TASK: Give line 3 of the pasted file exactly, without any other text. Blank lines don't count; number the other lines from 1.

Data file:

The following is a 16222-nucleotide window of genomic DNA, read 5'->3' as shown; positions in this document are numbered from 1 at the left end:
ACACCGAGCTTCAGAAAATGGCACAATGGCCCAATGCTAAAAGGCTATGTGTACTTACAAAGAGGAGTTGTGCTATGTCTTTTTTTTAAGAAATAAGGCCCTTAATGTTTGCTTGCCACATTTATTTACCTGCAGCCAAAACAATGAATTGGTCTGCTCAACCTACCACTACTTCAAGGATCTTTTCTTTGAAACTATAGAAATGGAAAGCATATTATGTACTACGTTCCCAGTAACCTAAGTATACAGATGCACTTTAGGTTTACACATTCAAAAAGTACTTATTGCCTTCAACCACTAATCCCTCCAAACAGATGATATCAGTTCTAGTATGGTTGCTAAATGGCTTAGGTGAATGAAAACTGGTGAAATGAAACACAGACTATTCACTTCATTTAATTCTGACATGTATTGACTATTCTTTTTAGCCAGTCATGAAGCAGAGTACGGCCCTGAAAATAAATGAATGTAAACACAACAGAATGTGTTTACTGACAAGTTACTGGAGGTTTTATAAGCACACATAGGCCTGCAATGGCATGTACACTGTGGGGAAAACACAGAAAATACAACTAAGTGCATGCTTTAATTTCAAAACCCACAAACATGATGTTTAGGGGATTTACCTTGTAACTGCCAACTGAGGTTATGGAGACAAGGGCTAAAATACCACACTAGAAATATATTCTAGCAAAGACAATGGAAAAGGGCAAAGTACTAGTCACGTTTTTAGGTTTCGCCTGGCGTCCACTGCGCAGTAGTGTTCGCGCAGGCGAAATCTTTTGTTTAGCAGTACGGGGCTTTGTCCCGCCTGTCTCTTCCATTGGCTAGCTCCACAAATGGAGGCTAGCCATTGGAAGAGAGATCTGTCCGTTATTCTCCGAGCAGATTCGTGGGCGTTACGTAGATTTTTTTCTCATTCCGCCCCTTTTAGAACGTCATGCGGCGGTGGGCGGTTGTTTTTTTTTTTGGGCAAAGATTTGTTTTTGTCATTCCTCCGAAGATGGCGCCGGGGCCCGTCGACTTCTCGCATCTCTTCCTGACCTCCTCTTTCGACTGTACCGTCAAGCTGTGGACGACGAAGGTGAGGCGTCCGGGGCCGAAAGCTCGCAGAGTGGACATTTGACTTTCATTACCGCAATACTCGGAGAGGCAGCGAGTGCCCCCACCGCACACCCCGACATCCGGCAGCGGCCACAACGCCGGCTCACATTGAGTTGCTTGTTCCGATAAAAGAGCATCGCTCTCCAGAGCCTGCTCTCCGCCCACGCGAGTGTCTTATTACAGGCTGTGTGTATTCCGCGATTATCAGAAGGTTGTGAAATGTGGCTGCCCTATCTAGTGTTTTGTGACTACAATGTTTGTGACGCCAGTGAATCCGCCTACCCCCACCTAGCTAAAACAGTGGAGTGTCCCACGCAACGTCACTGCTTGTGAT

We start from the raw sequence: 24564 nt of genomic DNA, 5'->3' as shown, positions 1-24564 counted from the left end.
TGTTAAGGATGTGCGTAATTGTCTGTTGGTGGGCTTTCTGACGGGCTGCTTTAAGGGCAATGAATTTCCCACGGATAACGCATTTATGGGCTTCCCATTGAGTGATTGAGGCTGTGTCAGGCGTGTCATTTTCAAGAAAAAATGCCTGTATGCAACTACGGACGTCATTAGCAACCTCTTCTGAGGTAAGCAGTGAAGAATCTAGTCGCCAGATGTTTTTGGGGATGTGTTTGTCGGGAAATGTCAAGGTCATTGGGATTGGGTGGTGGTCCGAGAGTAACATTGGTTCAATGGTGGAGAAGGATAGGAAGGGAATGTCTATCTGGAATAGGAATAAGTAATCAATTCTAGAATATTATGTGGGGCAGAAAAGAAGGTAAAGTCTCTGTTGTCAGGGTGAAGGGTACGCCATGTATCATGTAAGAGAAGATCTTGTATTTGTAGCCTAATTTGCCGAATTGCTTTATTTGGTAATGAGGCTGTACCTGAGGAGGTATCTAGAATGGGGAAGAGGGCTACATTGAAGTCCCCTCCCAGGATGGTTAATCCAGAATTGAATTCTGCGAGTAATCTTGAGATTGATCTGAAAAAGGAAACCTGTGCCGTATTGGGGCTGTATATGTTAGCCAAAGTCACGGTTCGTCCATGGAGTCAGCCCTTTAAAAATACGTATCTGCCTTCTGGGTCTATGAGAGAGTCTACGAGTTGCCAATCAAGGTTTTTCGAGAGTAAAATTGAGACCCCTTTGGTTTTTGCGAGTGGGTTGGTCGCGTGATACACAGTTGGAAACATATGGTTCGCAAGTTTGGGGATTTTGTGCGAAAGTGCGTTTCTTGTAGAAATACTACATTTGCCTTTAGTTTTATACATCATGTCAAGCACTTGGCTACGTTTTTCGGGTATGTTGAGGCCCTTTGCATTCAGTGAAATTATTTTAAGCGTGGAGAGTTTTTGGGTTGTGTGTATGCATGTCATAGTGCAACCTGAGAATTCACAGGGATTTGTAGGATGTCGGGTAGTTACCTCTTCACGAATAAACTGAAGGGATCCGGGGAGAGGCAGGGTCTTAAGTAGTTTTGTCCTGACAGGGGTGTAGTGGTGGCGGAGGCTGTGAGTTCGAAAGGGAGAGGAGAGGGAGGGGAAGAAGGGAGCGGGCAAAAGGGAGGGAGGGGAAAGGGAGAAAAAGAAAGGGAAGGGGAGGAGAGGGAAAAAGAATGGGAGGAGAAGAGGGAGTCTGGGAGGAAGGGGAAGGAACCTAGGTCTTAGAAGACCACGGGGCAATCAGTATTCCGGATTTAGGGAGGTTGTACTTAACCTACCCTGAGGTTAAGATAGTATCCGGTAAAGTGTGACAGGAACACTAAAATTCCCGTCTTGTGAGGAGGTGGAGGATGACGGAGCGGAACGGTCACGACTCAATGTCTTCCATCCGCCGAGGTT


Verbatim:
We start from the raw sequence: 24564 nt of genomic DNA, 5'->3' as shown, positions 1-24564 counted from the left end.